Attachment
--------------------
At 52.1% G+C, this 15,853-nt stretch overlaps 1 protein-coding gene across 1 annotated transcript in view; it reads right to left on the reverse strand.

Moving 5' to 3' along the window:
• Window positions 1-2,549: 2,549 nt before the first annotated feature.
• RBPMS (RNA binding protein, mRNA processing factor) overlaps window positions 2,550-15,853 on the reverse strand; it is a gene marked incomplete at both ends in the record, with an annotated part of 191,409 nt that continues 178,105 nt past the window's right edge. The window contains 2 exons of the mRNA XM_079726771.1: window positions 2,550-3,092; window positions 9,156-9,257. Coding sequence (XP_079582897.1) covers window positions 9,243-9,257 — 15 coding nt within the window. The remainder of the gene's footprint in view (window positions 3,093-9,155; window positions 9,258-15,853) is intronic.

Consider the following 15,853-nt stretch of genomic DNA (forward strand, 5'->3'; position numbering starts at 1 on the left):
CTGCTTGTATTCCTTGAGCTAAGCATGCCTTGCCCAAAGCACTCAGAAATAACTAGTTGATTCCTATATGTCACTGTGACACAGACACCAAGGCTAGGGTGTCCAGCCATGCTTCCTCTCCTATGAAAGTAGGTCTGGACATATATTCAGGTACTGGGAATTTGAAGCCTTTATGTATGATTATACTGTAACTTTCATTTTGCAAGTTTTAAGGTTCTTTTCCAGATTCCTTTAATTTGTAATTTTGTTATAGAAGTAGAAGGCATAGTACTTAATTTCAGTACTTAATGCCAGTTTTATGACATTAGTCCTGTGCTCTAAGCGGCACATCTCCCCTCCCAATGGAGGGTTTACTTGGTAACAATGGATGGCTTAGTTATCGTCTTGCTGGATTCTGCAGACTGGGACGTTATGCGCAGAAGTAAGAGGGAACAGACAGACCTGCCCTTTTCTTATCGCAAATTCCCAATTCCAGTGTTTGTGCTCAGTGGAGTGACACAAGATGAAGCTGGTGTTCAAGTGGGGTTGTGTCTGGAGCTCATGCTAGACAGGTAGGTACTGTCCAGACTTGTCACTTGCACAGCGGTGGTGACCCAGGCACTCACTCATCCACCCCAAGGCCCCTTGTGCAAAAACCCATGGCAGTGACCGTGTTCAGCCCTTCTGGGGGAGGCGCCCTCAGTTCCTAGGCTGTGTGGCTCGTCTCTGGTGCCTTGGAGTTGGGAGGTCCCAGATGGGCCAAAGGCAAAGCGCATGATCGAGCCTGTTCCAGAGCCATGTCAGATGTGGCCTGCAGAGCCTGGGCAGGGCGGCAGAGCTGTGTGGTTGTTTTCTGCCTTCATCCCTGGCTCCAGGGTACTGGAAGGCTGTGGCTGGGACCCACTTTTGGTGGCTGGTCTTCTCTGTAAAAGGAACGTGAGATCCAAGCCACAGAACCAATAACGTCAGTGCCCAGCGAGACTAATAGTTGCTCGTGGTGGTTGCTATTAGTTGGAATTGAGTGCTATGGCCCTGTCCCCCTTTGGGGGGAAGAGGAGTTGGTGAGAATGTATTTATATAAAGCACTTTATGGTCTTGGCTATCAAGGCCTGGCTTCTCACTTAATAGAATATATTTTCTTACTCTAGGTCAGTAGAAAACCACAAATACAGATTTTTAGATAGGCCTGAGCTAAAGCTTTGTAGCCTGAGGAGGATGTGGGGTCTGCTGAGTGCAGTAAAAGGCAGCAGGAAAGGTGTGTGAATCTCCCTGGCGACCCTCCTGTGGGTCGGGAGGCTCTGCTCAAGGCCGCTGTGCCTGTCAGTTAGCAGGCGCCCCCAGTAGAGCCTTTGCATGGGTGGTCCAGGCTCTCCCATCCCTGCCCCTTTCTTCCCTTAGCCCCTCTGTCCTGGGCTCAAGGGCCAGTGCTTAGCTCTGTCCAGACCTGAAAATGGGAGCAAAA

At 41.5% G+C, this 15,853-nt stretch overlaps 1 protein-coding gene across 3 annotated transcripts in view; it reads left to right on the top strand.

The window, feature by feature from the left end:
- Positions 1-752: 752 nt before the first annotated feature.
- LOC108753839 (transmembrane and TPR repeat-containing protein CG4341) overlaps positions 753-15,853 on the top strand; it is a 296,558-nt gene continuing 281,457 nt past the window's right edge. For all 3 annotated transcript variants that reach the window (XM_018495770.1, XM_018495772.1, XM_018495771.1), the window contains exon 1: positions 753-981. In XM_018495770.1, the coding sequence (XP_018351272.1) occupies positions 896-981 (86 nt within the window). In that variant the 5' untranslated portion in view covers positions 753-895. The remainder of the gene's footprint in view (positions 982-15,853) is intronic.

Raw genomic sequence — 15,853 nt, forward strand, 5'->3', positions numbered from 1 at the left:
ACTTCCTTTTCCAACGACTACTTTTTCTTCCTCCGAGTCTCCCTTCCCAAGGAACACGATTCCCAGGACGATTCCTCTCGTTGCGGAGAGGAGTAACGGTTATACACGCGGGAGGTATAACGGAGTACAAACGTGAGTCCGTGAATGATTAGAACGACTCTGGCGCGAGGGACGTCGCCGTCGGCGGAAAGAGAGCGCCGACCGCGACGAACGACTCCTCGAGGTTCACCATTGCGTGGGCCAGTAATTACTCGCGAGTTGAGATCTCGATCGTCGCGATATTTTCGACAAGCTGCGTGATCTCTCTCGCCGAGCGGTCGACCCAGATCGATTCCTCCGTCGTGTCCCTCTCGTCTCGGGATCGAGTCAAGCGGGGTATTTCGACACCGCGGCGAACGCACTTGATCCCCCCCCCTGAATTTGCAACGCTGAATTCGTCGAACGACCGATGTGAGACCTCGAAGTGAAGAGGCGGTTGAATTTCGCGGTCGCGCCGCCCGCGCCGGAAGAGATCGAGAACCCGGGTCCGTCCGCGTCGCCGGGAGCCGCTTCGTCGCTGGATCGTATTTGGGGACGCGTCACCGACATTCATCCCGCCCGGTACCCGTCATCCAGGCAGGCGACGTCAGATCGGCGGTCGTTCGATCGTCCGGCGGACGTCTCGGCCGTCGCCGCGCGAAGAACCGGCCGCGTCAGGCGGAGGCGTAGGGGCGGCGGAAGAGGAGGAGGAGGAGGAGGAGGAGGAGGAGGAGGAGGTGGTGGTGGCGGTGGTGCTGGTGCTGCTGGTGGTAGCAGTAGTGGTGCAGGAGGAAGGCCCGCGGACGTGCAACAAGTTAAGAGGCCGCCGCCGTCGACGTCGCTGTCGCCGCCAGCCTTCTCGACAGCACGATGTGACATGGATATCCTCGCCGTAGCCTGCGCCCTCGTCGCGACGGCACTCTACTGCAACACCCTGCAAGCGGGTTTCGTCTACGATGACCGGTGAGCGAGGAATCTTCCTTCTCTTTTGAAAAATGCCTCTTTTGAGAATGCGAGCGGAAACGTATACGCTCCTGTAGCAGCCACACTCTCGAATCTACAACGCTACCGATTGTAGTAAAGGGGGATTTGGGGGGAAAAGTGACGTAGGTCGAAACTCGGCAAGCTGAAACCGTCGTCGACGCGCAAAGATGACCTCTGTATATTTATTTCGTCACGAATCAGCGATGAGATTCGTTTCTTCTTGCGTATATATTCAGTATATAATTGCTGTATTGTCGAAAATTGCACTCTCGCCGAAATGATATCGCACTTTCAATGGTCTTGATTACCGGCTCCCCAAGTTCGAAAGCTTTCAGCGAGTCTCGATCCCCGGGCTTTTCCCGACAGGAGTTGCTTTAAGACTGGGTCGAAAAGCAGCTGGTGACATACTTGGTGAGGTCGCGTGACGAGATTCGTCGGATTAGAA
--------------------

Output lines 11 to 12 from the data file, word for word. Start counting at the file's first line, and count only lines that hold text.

Raw genomic sequence — 15,853 nt, forward strand, 5'->3', positions numbered from 1 at the left:
ACTTCCTTTTCCAACGACTACTTTTTCTTCCTCCGAGTCTCCCTTCCCAAGGAACACGATTCCCAGGACGATTCCTCTCGTTGCGGAGAGGAGTAACGGTTATACACGCGGGAGGTATAACGGAGTACAAACGTGAGTCCGTGAATGATTAGAACGACTCTGGCGCGAGGGACGTCGCCGTCGGCGGAAAGAGAGCGCCGACCGCGACGAACGACTCCTCGAGGTTCACCATTGCGTGGGCCAGTAATTACTCGCGAGTTGAGATCTCGATCGTCGCGATATTTTCGACAAGCTGCGTGATCTCTCTCGCCGAGCGGTCGACCCAGATCGATTCCTCCGTCGTGTCCCTCTCGTCTCGGGATCGAGTCAAGCGGGGTATTTCGACACCGCGGCGAACGCACTTGATCCCCCCCCCTGAATTTGCAACGCTGAATTCGTCGAACGACCGATGTGAGACCTCGAAGTGAAGAGGCGGTTGAATTTCGCGGTCGCGCCGCCCGCGCCGGAAGAGATCGAGAACCCGGGTCCGTCCGCGTCGCCGGGAGCCGCTTCGTCGCTGGATCGTATTTGGGGACGCGTCACCGACATTCATCCCGCCCGGTACCCGTCATCCAGGCAGGCGACGTCAGATCGGCGGTCGTTCGATCGTCCGGCGGACGTCTCGGCCGTCGCCGCGCGAAGAACCGGCCGCGTCAGGCGGAGGCGTAGGGGCGGCGGAAGAGGAGGAGGAGGAGGAGGAGGAGGAGGAGGAGGAGGTGGTGGTGGCGGTGGTGCTGGTGCTGCTGGTGGTAGCAGTAGTGGTGCAGGAGGAAGGCCCGCGGACGTGCAACAAGTTAAGAGGCCGCCGCCGTCGACGTCGCTGTCGCCGCCAGCCTTCTCGACAGCACGATGTGACATGGATATCCTCGCCGTAGCCTGCGCCCTCGTCGCGACGGCACTCTACTGCAACACCCTGCAAGCGGGTTTCGTCTACGATGACCGGTGAGCGAGGAATCTTCCTTCTCTTTTGAAAAATGCCTCTTTTGAGAATGCGAGCGGAAACGTATACGCTCCTGTAGCAGCCACACTCTCGAATCTACAACGCTACCGATTGTAGTAAAGGGGGATTTGGGGGGAAAAGTGACGTAGGTCGAAACTCGGCAAGCTGAAACCGTCGTCGACGCGCAAAGATGACCTCTGTATATTTATTTCGTCACGAATCAGCGATGAGATTCGTTTCTTCTTGCGTATATATTCAGTATATAATTGCTGTATTGTCGAAAATTGCACTCTCGCCGAAATGATATCGCACTTTCAATGGTCTTGATTACCGGCTCCCCAAGTTCGAAAGCTTTCAGCGAGTCTCGATCCCCGGGCTTTTCCCGACAGGAGTTGCTTTAAGACTGGGTCGAAAAGCAGCTGGTGACATACTTGGTGAGGTCGCGTGACGAGATTCGTCGGATTAGAA